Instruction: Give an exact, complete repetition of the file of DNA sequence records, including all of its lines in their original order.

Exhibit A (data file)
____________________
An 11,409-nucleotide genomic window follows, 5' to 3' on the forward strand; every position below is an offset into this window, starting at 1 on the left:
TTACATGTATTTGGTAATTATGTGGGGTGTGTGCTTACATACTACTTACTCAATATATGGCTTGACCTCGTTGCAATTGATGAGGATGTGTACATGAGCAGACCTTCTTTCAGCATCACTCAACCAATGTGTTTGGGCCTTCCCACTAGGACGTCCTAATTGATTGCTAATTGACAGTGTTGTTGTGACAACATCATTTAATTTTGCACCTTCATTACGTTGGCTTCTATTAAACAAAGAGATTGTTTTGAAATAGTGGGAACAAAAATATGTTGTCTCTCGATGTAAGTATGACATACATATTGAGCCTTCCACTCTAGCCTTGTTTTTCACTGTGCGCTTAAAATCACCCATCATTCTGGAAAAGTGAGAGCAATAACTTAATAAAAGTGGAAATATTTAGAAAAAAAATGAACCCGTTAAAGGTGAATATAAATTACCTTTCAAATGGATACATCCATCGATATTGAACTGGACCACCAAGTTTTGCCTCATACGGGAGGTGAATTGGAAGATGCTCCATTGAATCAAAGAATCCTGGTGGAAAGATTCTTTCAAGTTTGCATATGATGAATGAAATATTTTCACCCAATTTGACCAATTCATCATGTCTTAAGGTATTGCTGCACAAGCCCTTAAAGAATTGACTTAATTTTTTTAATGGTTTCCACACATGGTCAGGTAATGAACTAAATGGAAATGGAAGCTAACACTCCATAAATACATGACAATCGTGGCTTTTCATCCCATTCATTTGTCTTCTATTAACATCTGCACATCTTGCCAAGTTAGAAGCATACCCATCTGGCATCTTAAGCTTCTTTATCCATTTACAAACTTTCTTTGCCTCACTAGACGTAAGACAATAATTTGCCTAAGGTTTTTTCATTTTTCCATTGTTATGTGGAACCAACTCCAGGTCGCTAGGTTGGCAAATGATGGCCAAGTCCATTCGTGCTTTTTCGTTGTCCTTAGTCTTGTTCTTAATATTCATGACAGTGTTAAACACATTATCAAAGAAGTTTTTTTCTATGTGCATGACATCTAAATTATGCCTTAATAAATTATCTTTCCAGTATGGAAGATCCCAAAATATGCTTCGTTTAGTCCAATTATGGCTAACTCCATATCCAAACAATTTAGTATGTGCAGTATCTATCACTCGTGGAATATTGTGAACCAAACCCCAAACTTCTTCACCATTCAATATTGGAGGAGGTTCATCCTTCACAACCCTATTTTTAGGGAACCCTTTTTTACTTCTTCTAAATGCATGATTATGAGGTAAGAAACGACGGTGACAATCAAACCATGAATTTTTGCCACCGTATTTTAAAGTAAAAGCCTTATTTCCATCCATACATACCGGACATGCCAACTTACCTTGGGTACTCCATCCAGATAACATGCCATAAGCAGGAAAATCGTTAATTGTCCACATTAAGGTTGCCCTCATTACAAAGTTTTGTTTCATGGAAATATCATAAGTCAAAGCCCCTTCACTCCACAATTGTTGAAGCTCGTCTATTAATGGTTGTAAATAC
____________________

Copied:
An 11,409-nucleotide genomic window follows, 5' to 3' on the forward strand; every position below is an offset into this window, starting at 1 on the left:
TTACATGTATTTGGTAATTATGTGGGGTGTGTGCTTACATACTACTTACTCAATATATGGCTTGACCTCGTTGCAATTGATGAGGATGTGTACATGAGCAGACCTTCTTTCAGCATCACTCAACCAATGTGTTTGGGCCTTCCCACTAGGACGTCCTAATTGATTGCTAATTGACAGTGTTGTTGTGACAACATCATTTAATTTTGCACCTTCATTACGTTGGCTTCTATTAAACAAAGAGATTGTTTTGAAATAGTGGGAACAAAAATATGTTGTCTCTCGATGTAAGTATGACATACATATTGAGCCTTCCACTCTAGCCTTGTTTTTCACTGTGCGCTTAAAATCACCCATCATTCTGGAAAAGTGAGAGCAATAACTTAATAAAAGTGGAAATATTTAGAAAAAAAATGAACCCGTTAAAGGTGAATATAAATTACCTTTCAAATGGATACATCCATCGATATTGAACTGGACCACCAAGTTTTGCCTCATACGGGAGGTGAATTGGAAGATGCTCCATTGAATCAAAGAATCCTGGTGGAAAGATTCTTTCAAGTTTGCATATGATGAATGAAATATTTTCACCCAATTTGACCAATTCATCATGTCTTAAGGTATTGCTGCACAAGCCCTTAAAGAATTGACTTAATTTTTTTAATGGTTTCCACACATGGTCAGGTAATGAACTAAATGGAAATGGAAGCTAACACTCCATAAATACATGACAATCGTGGCTTTTCATCCCATTCATTTGTCTTCTATTAACATCTGCACATCTTGCCAAGTTAGAAGCATACCCATCTGGCATCTTAAGCTTCTTTATCCATTTACAAACTTTCTTTGCCTCACTAGACGTAAGACAATAATTTGCCTAAGGTTTTTTCATTTTTCCATTGTTATGTGGAACCAACTCCAGGTCGCTAGGTTGGCAAATGATGGCCAAGTCCATTCGTGCTTTTTCGTTGTCCTTAGTCTTGTTCTTAATATTCATGACAGTGTTAAACACATTATCAAAGAAGTTTTTTTCTATGTGCATGACATCTAAATTATGCCTTAATAAATTATCTTTCCAGTATGGAAGATCCCAAAATATGCTTCGTTTAGTCCAATTATGGCTAACTCCATATCCAAACAATTTAGTATGTGCAGTATCTATCACTCGTGGAATATTGTGAACCAAACCCCAAACTTCTTCACCATTCAATATTGGAGGAGGTTCATCCTTCACAACCCTATTTTTAGGGAACCCTTTTTTACTTCTTCTAAATGCATGATTATGAGGTAAGAAACGACGGTGACAATCAAACCATGAATTTTTGCCACCGTATTTTAAAGTAAAAGCCTTATTTCCATCCATACATACCGGACATGCCAACTTACCTTGGGTACTCCATCCAGATAACATGCCATAAGCAGGAAAATCGTTAATTGTCCACATTAAGGTTGCCCTCATTACAAAGTTTTGTTTCATGGAAATATCATAAGTCAAAGCCCCTTCACTCCACAATTGTTGAAGCTCGTCTATTAATGGTTGTAAATAC